Proposed Solution: 

People who are not Deaf believe that captioning is effective for all Deaf people, but that is not true.

As part of this solution, NAD is required to develop educational published and online materials. These materials is to be distributed by state associations of the Deaf and their partners government officials. These materials are to explain why ASL interpretation is necessary.

ASL interpretation is a requirement under anti-discrimination laws, ensuring that monolingual Deaf individuals have full access to information being shared via government briefings. State associations of the Deaf and their partners may need assistance from NAD in connecting with legal counsel within their respective states to deal with government entities that fail to comply with the anti-discrimination laws.

Rationale: 

All Deaf individuals, including those who cannot rely on captions, in the country will have access to all government information under this priority. We will also promote ASL to a wide audience to raise awareness about the diverse culture and languages of the Deaf community.

Fiscal Impact: 

This priority is expected to have some fiscal impact. Staff from both the NAD and the State associations of the Deaf will collaborate, develop, and implement these plans. Training must be conducted via virtual and on-site meetings by NAD and collaborative organizations. ASL videos and published materials will be necessary to inform and educate the officials of the state and local government. Expenses for the services of legal counsel may be included in the fiscal impact.

Board/HQ Response: 

During the COVID-19 Pandemic, interpreters were included in state government press briefings about COVID-19 as they were considered to be emergencies, similar to how state governments handle other emergencies such as hurricane, tornado and earthquake alerts. The NAD brought a lawsuit against the White House to compel the provision of interpreters specifically for COVID-19 related press briefings. This was a first time legal argument, and now it is a new law.  

State legislatures are required to provide ASL access upon request for their proceedings, but this has traditionally happened for in-person meetings. Many state legislatures have also resisted the provision of ASL access, but it is possible to advocate for such access and the NAD legal staff is prepared to assist in this advocacy effort including through training of state associations and affiliates.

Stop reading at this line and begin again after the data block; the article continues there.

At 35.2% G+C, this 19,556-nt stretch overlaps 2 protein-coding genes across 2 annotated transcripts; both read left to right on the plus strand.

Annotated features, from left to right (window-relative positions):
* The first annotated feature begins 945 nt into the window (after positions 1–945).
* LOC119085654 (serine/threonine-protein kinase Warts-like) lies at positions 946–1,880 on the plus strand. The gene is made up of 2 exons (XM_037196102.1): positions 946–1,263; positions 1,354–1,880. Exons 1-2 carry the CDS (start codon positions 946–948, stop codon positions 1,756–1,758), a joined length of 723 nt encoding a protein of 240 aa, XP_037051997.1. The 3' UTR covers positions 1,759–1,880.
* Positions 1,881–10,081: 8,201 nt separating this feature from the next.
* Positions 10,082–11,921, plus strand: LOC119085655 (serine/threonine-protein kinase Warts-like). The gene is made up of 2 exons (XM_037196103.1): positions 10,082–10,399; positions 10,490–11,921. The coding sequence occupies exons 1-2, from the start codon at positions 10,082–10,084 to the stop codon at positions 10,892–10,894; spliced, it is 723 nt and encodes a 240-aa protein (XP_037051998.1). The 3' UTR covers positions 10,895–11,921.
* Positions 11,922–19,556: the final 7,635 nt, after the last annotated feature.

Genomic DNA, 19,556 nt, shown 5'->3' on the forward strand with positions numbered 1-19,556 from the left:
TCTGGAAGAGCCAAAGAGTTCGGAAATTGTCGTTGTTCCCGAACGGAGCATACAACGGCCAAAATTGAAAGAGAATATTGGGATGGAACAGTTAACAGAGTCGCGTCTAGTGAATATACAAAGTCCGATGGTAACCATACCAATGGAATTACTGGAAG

However, television broadcasts or live streaming of non-emergency briefings or regular legislative proceedings typically do not provide ASL access because this is not yet recognized as legally required. Creating new legal precedent for non-emergency related briefings is possible but is not currently recognized as the law. Existing federal law requires television networks to provide 100% captioning but not ASL access.  

The NAD is working on new federal legislation to require that television networks show any ASL access during broadcasts. 

The NAD supports the goal of this priority, and recommends adjustment to allow for the NAD HQ more flexibility in different strategies to reach this goal.

ASL Resources for Deaf Babies

2022-FL-PUB-04

Author: Willie Noble

Seconded by: Gisella Visco

Problem to be addressed:

More than 90% of deaf babies are born to hearing parents and are the first deaf person the parents meet. Parents often look to medical professionals for guidance and often get recommendations to “fix” the deaf child. These recommendations can be and often are harmful to the deaf child. Parents leave the hospital without meeting a deaf adult and without getting appropriate resources and often have to wait until after their follow up appointment in 30 days to get any information. We believe that all parents should receive information on programs, services, and ASL resources upon getting screening results. ASL classes should be available to families as early as possible.

Proposed Solution: 

All hospitals and birthing centers must ensure that a deaf/hard of hearing adult is present when a medical professional informs the family of the screening result which indicates possible hearing loss. That deaf and hard of hearing adult will be able to provide accurate resources and answer any questions that families may have.

Rationale: 

It is urgent that each family receives appropriate information on language acquisition and on raising a deaf/hard of hearing/deafblind child upon getting results from the screening. All information should include ASL and resources on learning ASL. Information like these is not required anywhere in the country until much later and the child is already at risk of language delays/language deprivation.

Fiscal Impact: 

NAD Staff and Board will work with other advocates and professionals that are involved with EHDI/language deprivation research/early intervention.

Board/HQ Response: